However, cycling continues to work beautifully in Tokyo. I was surprised by just how young the kids were cycling around the city. I was told that kids start in the back of their parent's bike, then they move up to a handlebars seat when the second child comes along before hopping onto their own bike when they're too heavy. This all makes sense when you consider that it's very common for Japanese children to be sent off on their own at an age many North Americans would consider too young.

There's at least one thing the rest of the world can take from cycling in Tokyo. That is the "Gaman Spirit." Literally, it means "to endure." But when applied to cycling in Tokyo, it refers to everybody getting along.

Whether you're a cyclist, pedestrian, or driver, it doesn't matter. We all have a job to get done, so as Kidd put it, "get it done."

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Hamburg’s Quest to Get Bicycling Up to 25 Percent of All Trips

Hamburg, a city of nearly two million people in northern Germany, has a 12 percent bike mode share and regularly ranks among the world's most bike-friendly cities (Copenhagenize currently has it in 19th place). Nevertheless, many cyclists and advocates in Hamburg believe their government should be doing much more to build safer bike lanes and encourage cycling.

Guest Streetfilms journalist Joe Baur was recently in Germany and got to interview advocates about the state of cycling and how Hamburg can achieve its goal of 25 percent bike mode share by 2025.

You can view more of Joe Baur's work on Vimeo.

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Hey #bikenyc: Where Would You Put New York’s Next Protected Bike Lanes?

At the September press conference where Bicycling Magazine named New York City the best American city for biking, NYC DOT Commissioner Polly Trottenberg committed to adding five miles of protected bike lanes per year "all over the city, not just in the core of Manhattan.”

Since then, anytime I've been at bike events or out on the streets shooting video, I've been interviewing riders about where they would like to see new protected bike lanes. As with most things bike, when you talk to the people riding the streets every day you get incredibly smart recommendations.

So I present this montage of New Yorkers who bike, sounding off on where they want the city to install protected bike lanes. I think they all made great suggestions.

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Inventing fun transportation hashtags: #freshKermit

By now, fans of Streetfilms probably know about the explosion of the hashtag #sneckdown on Twitter earlier this year. Now we are slowly watching another phenomenon roll out and it is easy enough to contribute.

In what has to make the Green Lane Project team happy, when Streetfilms fans have been seeing freshly painted (or re-painted) protected bike lanes in that bright green color that looks closer to a famous muppet, they're using the tag #freshkermit. Here's a few recent examples. Keep an eye out in your city and tweet away!

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The Green Benefits of NYC Protected Bike Lanes

As I have watched the numbers of protected bike lanes grow in New York City each year, I've noticed the tree canopy above the lanes gets denser and number of trees extending out into the roadway grows.

Though I freely admit this could just be anecdotal, I'm pretty sure the simple reason is this: on the avenues with protected lanes large vans & trucks are no longer constantly brushing and bruising trees since they aren't parking curbside. Although it's not an exact correlation since you can certainly find some blocks where the opposite is true, generally there is much, much more green on these bike corridors.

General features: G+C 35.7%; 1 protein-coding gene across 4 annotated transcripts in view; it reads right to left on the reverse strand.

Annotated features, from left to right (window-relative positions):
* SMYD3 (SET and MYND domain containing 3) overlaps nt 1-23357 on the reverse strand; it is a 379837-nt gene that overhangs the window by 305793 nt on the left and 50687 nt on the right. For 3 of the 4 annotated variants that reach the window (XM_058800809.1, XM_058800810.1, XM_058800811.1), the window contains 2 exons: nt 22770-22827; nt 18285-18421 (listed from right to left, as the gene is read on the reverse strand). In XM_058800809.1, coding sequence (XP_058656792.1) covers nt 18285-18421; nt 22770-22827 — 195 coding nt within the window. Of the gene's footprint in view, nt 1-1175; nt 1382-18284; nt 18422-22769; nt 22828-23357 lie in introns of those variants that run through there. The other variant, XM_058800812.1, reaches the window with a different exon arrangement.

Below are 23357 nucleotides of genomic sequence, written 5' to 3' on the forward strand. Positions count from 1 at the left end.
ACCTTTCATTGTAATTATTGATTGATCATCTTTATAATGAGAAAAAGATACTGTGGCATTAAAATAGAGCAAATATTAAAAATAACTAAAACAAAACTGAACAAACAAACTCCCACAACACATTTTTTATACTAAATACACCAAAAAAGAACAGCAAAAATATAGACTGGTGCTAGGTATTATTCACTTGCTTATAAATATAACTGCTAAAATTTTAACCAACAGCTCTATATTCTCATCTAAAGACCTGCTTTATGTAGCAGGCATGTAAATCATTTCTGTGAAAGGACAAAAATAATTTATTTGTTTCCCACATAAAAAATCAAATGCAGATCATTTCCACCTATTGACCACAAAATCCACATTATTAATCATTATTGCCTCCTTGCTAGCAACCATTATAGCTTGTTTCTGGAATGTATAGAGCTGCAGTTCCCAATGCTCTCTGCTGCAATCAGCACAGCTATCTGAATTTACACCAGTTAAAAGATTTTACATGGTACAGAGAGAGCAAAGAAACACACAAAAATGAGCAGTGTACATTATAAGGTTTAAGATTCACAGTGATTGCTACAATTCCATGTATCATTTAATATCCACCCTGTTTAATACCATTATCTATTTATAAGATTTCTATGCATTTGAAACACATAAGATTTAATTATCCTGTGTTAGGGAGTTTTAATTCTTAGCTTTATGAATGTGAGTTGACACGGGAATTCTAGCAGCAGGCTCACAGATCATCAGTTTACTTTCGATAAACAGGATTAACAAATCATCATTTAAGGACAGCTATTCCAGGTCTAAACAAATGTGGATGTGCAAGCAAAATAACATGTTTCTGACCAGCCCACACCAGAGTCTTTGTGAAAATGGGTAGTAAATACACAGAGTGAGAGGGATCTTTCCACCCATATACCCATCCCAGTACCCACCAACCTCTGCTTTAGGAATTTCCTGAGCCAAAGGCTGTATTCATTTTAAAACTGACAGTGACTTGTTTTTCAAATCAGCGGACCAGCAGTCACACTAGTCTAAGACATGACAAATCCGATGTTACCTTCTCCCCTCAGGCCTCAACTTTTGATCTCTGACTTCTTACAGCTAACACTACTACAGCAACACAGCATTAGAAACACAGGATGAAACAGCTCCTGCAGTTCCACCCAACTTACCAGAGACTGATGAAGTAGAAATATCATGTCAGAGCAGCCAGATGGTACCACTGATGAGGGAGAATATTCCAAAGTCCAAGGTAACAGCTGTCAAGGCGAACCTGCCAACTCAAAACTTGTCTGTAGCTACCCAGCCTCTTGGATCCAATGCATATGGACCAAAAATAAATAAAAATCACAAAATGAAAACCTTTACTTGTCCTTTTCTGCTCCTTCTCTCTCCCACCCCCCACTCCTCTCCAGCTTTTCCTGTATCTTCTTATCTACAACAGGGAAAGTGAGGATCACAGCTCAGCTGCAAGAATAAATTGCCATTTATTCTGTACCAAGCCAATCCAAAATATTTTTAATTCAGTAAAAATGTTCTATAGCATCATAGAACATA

Add in pedestrian safety islands that have trees and other plantings (many thanks to community associations and businesses) and the buffer zone being a perfect place to put bike parking and Citibike stations, and I think this helps make for a future selling point to communities!

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Journey Around Copenhagen’s Latest Bicycle Innovations!

Copenhagen just keeps finding new ways to make it easier and more convenient to bike. Recently I had the chance to take a tour with Mikael Colville-Andersen of Copenhagenize and see some of the innovations that have changed the city's streets since I was there four years ago.

First off, if you've seen my 2010 Streetfilm about Copenhagen's bike infrastructure and culture, the busiest bicycle street in the world has changed: The Knippelsbro Bridge now boasts 40,700 riders per day! And speaking of bridges, Copenhagen is building six new crossings exclusively for biking and walking to help its citizens get around.

Last month another cool bridge debuted -- the Cykelslangen ("Bicycle Snake"). You'll see loads of footage as we traveled back and forth. It is truly a handsome piece of infrastructure. Even going uphill seems pretty easy!

You'll see lots of other things that will make you happy (or angry your city isn't doing more!), including waste baskets angled for cyclists, LED lights that indicate whether riders have to speed up to catch the green wave, and a cool treatment for cobblestone streets that helps make biking easier.

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Streetfacts #1: Bike Lanes Aren’t Just for Big Cities

Welcome to the first of five shorts we're calling Streetfacts. With Streetfacts, we'll be highlighting developing trends affecting transportation and planning policy, as well as addressing the cost of "bad practices" that prevent us from shifting to a more balanced transportation network that supports more livable places.

As Streetfilms viewers know, many of the big cities in the U.S. are in the midst of expanding their bicycle networks by installing protected bike lanes. We've shown these projects in New York City, Chicago, and Washington, D.C., but some of the newest cities installing them are smaller cities you might not be aware of. Places like Missoula, Flagstaff, Indianapolis, Austin, and Memphis have either installed protected lanes or are breaking ground shortly.

Over the next five weeks, we'll be publishing the rest of the Streetfacts series, which we hope will come in handy in your advocacy. And if they're a big hit, we'll take nominations for other topics and make another batch of Streetfacts later in the year.